Home Buying in Los Angeles>Question Details

rchristina1, Home Buyer in Los Angeles, CA

After Buyer Accepts Sellers Offer, who needs to deliver the contract to whom?

Asked by rchristina1, Los Angeles, CA Sat Jun 2, 2012

After Buyer Accepts Sellers Offer, who needs to deliver the contract to whom? Is it in person to Listing Agent? Can it be just e-mailed? What is the time frame for delivering in person? What needs to be delivered Final Counter Offer or Purchase Agreement needs to be revised to the final agreed price and then delivered to Listing Agent, Escrow?

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I am assuming you meant seller's counter-offer... since the buyer would have to initiate the original offer.

It is common for the listing agent to gather the offer and all counter-offers after they have been executed (signed by all parties) and thend send them to the escrow company to "open escrow"... the escrow companywill then arrange for the earnest money deposit to be delivered or wired to them and then type escrow instructions and away you go on your way to home ownership!

Hopefully you have a competent buyer's agent that you trust representing you. It is free and to your best interest. Do not go at it alone..
If you like my answer give it a thumbs up!


Best of luck!

Ron Escobar, MBA
Broker & General Contractor
ron@select-realestate.com
2 votes Thank Flag Link Sat Jun 2, 2012
Dear Rchristina1,

The offer can be presented in person to the listing agent. Secure email is becoming more popular with Realtors and I see a paperless move generally in the industry. All of these document are presented to the seller before escrow.
For clear and concise answers to questions you should refer to your buyer agent..who I hope is working with you.
1 vote Thank Flag Link Sun Jun 3, 2012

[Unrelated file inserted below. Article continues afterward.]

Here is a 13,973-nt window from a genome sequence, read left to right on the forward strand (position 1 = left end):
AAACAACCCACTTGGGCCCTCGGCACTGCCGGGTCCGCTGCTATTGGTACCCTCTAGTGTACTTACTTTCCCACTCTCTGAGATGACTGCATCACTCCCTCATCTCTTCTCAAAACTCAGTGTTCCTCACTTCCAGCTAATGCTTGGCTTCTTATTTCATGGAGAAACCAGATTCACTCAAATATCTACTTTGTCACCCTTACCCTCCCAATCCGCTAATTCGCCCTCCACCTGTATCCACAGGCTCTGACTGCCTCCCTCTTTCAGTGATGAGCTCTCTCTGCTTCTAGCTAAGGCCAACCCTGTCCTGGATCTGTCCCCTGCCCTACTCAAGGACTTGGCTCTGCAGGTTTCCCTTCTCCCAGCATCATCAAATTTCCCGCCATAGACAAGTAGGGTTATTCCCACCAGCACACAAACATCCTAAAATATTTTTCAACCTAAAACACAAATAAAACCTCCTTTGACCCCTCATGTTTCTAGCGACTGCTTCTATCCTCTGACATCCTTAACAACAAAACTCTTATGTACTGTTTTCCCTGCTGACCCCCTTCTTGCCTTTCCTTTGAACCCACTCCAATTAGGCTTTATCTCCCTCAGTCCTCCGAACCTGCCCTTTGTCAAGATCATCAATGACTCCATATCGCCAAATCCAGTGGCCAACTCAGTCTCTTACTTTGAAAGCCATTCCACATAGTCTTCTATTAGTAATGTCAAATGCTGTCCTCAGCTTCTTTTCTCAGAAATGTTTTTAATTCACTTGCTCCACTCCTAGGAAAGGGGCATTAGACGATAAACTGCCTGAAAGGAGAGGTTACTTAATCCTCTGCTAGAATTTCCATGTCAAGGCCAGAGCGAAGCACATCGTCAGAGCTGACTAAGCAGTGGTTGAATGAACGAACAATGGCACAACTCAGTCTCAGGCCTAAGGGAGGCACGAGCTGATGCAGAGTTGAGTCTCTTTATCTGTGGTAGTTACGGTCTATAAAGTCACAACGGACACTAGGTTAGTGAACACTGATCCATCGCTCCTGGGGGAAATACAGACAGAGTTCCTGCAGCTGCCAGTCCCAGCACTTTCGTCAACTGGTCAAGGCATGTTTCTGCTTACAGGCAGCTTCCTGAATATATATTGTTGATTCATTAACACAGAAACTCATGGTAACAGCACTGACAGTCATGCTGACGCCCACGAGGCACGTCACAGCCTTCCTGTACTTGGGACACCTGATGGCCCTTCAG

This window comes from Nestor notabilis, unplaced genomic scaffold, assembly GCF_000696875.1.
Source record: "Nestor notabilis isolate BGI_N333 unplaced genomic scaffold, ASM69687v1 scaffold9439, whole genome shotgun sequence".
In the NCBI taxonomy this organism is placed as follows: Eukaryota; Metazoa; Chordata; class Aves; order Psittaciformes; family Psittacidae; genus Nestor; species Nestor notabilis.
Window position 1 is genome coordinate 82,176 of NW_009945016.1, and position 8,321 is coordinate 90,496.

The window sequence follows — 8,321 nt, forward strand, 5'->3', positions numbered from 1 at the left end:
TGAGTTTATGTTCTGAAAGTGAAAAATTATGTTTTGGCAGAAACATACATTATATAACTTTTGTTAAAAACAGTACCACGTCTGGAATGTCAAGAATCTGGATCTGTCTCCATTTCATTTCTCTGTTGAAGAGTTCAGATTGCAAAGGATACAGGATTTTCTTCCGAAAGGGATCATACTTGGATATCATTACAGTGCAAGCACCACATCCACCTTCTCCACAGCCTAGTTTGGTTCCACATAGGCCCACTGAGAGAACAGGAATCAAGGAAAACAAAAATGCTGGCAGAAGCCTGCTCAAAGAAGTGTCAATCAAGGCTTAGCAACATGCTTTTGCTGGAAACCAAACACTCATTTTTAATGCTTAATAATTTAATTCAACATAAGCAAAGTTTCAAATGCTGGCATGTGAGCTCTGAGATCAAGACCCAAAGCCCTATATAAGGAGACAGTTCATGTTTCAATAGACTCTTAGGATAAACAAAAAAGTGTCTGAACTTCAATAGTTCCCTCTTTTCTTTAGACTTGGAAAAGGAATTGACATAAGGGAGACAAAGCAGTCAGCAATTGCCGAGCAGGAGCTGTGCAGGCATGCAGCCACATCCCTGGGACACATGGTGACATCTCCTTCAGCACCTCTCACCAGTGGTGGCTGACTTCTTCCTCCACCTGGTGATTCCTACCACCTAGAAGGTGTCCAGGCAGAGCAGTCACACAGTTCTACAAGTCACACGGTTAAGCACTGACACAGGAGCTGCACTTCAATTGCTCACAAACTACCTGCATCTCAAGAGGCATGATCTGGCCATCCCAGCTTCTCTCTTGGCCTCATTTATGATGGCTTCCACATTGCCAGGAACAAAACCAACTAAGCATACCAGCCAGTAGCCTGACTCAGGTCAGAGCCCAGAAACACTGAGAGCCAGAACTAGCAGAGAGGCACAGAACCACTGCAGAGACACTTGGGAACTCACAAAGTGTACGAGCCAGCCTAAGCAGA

I hope you are working with a buyers agent though based on your qeustions my guess is you are not.

Your agent should revise the contract. You will sign it and then it is delivered to the listing agent to have the seller sign. Email is fine.

Once you the buyer have received the fully executed contract back you need to get a copy to your lender, schedule your insepctions and deliver the earnest money and/or diligence fee to the lsiting agency unless your contract specifies otherwise.

Buyers need their own agents. Wokring with the listing agent is foolish and getting specific contractual advice on-line is a receipe for disaster.
1 vote Thank Flag Link Sat Jun 2, 2012
Hello Christina,

Once a purcahse agreement has been fully executed meaning all parties have agreed on the terms and conditions and signed it is delivered to escrow within one to two business days.
If there are counters the counters along with the purchase agreement and buyer's deposit are delivered to escrow.

Delivery can be done in person or by courrier.

I actually like to deliver to escrow in person. I like to have a face to face with the escorw officer.
0 votes Thank Flag Link Thu Jun 7, 2012
A. Mahealani Dominguez, Agent, Los Angeles, CA below has given you the most complete answer, but the real answer is that it is everybodies job. A deal cannot go forward without an enforceable contract so if there is a question about this at this early stage, then it is going to be a real rough transaction. The process of negotiation sometimes muddies paperwork so it is in the best interest of everyone to put together a clear package and be sure that everybody has a complete copy. In CA there has to be acknowlegement of the acceptance so all parties need to be on the same page. Escrow should not accept any money or assign an escrow # without fully executed, fully legible copies of the contract.
0 votes Thank Flag Link Mon Jun 4, 2012
Ron Escobar below has answered your question correctly!
0 votes Thank Flag Link Sun Jun 3, 2012